Tuesday, February 25, 2014

more little things

I have not yet turned into a 14-year-old girl, though it might be said that I have the figure of a 14-year-old boy. Depression affects people in different ways, and I have little interest in food unless my blood sugar is low.

Yesterday I made a point of using vibrato all the damn time, but it just sounded silly and affected to me. At Sunday's lesson I botched the Telemann so badly that my teacher pretty much gave it the thumbs-down as a recital piece, and assigned an atrocious cutesy baby piece instead. But, he said, give the Telemann one more week before we throw it in the trash and deem it impossible. So last night I tried working on it, but I'm afraid it's ruined for me, for now anyway - I kept remembering how badly I played it in the lesson, when I would add more mistakes while trying to fix mistakes. At one point (in the lesson) I had managed to turn one mistake into 3 or 4, and as I was struggling with all of those my teacher remarked "can't you put any curve at all into that thumb?" And I just thought, "no, no I can't put any curve at all into that thumb when there are a million other things going wrong." Anyway, all this replayed in my head last night as I was trying to save the Telemann from the trash can (or the top shelf, if you want to look at it that way).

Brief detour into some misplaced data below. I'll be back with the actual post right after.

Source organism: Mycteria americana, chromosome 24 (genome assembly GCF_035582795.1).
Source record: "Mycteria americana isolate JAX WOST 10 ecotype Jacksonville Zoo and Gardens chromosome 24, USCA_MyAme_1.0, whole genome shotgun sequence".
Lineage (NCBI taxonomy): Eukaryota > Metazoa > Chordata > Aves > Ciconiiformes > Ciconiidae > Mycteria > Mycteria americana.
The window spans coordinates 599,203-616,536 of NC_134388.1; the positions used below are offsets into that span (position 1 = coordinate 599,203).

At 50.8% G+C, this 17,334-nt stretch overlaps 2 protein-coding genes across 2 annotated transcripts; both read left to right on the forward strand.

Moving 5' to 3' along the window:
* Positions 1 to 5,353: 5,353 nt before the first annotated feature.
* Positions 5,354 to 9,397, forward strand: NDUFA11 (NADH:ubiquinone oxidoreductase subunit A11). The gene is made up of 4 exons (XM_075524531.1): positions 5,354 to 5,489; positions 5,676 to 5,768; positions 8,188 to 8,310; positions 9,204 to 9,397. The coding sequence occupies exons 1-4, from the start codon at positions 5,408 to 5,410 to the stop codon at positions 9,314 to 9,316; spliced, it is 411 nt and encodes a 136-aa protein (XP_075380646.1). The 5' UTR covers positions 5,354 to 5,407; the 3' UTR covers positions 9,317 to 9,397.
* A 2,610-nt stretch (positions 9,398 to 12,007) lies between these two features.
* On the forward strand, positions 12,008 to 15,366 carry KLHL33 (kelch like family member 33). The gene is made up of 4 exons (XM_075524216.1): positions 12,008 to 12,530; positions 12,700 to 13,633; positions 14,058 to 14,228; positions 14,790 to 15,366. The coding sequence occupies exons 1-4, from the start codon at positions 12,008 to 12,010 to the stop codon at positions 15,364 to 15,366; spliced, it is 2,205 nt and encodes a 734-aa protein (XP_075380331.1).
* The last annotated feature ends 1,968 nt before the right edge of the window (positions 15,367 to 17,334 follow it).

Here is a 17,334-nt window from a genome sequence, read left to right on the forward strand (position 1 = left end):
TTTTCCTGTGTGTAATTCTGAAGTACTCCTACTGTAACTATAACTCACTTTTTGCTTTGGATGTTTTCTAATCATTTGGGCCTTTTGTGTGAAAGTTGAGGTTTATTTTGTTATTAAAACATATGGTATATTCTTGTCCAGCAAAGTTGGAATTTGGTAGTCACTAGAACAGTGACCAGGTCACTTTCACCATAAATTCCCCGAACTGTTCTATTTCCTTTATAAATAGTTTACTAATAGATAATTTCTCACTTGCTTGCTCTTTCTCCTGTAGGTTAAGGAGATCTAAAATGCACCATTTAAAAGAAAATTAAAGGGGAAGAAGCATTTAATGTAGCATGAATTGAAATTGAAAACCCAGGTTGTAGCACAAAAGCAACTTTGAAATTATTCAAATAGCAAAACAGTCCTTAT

Someone jumped off the skyway yesterday, and the newspaper reported it. Why? It just provides an opportunity for people to talk, to make bad jokes or comments about stuff they know nothing about. When people jump off the skyway, I am always reminded of my greatest friend Mike O'Neill, who jumped off the skyway almost 8 years ago. He was sick, he was manic-depressive, he thought he knew what life held in store for him and he didn't like what he saw. Actually, it's not just when people jump off the skyway that I am reminded of this. I think about it every day.

Only mid-morning, but I can tell it's going to be a long, long day...running did seem to help, though it stopped helping after I stopped running. Since I am not running competitively anymore, the only real reason I run is to avoid the early death that my father had (fatal heart attack at 51). So running for me is no longer about goals or achievements, no better/faster/stronger or you-don't-measure-up/you're-a-failure. It's just running, just pushing myself until the exertion takes up all the available consciousness and there is no room for the big bad stuff, for a little while. I never thought I could enjoy running at all without there being some kind of goal-oriented aspect to it.

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